Every comic-obsessed geek dreams of developing x-ray vision. You could see into the girl’s locker room or find out the answers to a test. Luckily, the folks behind Villanova’s acoustic technologies research have more honorable principals in mind.
The university’s Center for Advanced Communication
announced receipt of a $600,000 National Science Foundation
grant this week to aid in their use of acoustic and ultrasound technologies in medicine and industry. The frequencies allow researchers to see inside heavy machinery or even a human heart, take images and find microscopic cracks or tears, allowing for prevention of much bigger problems.
“These technologies could improve clinical diagnoses of medical problems concerning blood flow, heart abnormalities and anomalies in tissues and organs,” says chief researcher and director of the CAC, Dr. Moeness Amin. “In addition, for industrial application, it will allow performing better machine monitoring and predictive maintenance of equipment.”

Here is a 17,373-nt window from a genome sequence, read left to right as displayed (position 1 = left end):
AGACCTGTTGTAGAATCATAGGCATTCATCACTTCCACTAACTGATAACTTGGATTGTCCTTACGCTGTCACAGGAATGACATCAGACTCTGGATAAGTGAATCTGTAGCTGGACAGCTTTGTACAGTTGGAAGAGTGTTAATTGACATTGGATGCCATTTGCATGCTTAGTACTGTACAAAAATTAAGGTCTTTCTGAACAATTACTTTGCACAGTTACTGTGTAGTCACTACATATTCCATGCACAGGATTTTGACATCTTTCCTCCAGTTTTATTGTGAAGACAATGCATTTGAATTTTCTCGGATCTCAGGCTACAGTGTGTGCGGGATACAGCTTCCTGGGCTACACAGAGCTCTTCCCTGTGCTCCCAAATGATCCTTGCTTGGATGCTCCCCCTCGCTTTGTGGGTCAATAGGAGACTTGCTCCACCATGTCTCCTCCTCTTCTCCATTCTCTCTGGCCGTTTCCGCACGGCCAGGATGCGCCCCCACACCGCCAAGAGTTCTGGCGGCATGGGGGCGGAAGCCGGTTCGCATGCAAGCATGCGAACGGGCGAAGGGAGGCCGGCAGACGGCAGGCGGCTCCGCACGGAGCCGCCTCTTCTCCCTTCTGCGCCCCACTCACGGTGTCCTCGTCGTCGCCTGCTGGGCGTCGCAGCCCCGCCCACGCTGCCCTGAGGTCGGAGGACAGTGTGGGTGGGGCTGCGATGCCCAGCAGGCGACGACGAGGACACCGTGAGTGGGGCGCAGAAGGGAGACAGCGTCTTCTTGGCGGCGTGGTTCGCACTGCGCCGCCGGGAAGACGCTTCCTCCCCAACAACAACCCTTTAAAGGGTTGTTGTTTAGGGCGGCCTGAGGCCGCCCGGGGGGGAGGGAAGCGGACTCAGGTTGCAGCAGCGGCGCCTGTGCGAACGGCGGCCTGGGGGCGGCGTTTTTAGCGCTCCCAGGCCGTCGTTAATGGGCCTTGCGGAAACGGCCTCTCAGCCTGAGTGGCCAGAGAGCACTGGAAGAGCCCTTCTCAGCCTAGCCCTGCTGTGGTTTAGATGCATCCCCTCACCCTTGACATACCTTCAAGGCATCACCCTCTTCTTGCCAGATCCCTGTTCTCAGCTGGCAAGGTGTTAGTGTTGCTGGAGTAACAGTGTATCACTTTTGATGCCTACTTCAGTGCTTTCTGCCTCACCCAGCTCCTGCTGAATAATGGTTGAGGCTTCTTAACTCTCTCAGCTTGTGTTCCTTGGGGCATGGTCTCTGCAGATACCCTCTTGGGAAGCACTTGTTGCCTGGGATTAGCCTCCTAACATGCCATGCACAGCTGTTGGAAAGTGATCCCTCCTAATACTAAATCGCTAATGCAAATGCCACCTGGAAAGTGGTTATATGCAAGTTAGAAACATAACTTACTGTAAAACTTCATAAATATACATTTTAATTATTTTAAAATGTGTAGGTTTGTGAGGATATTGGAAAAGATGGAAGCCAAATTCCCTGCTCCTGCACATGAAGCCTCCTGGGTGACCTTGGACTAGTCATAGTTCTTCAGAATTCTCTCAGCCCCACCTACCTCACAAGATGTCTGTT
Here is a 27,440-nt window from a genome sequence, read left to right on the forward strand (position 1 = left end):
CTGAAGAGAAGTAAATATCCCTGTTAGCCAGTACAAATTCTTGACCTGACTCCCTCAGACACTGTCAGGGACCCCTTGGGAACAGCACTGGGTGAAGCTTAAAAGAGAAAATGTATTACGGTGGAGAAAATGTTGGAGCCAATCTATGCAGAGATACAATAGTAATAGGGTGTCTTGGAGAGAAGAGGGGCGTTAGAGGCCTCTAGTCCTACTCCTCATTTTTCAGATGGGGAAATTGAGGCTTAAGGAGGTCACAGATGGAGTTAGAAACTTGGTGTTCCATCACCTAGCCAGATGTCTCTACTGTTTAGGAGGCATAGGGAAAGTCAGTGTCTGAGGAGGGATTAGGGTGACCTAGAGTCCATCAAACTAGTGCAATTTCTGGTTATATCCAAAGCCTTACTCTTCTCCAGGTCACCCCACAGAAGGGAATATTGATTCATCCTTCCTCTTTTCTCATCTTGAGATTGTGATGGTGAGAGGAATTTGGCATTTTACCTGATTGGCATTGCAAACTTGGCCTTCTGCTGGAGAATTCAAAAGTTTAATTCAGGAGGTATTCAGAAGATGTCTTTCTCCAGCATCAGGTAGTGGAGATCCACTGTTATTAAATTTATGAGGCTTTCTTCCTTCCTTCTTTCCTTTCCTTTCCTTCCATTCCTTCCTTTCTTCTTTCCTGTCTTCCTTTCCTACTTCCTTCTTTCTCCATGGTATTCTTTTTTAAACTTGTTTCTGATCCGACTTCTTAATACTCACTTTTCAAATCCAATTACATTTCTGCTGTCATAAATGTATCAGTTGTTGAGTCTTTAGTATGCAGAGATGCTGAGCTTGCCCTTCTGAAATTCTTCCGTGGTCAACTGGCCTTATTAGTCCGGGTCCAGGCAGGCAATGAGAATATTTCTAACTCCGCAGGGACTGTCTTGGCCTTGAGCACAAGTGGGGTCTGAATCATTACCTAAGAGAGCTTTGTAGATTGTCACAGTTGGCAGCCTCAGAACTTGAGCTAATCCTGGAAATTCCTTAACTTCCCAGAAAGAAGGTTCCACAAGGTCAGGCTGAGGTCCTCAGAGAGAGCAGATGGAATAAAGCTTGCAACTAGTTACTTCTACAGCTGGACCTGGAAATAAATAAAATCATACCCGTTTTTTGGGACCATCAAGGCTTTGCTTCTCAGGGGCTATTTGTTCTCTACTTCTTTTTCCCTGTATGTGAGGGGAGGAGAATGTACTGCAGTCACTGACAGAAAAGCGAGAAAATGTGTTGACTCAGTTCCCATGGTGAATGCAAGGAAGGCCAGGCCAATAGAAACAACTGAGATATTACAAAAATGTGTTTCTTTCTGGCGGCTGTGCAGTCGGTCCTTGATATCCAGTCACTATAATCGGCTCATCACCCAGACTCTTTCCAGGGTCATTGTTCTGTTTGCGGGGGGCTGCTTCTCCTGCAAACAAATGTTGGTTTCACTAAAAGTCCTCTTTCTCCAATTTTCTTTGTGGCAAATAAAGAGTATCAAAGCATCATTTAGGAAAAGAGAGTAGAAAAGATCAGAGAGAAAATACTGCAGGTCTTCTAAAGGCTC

Already, the technology has worked on projects like finding cracks in wind turbine blades and photographing blood clots. This new funding will allow the CAC to hire additional research fellows and, in a partnership with Bucknell University
, develop a new course in acoustic and ultrasound which can be jointly taught at both campuses in their undergraduate engineering programs.
As this project is just a week old, it is too early to tell when a marketable product may emerge but perhaps CAC should hold off on producing x-ray specs just yet. They may fall into the wrong hands.Source: Moeness Amin, Center for Advanced CommunicationWriter: John Steele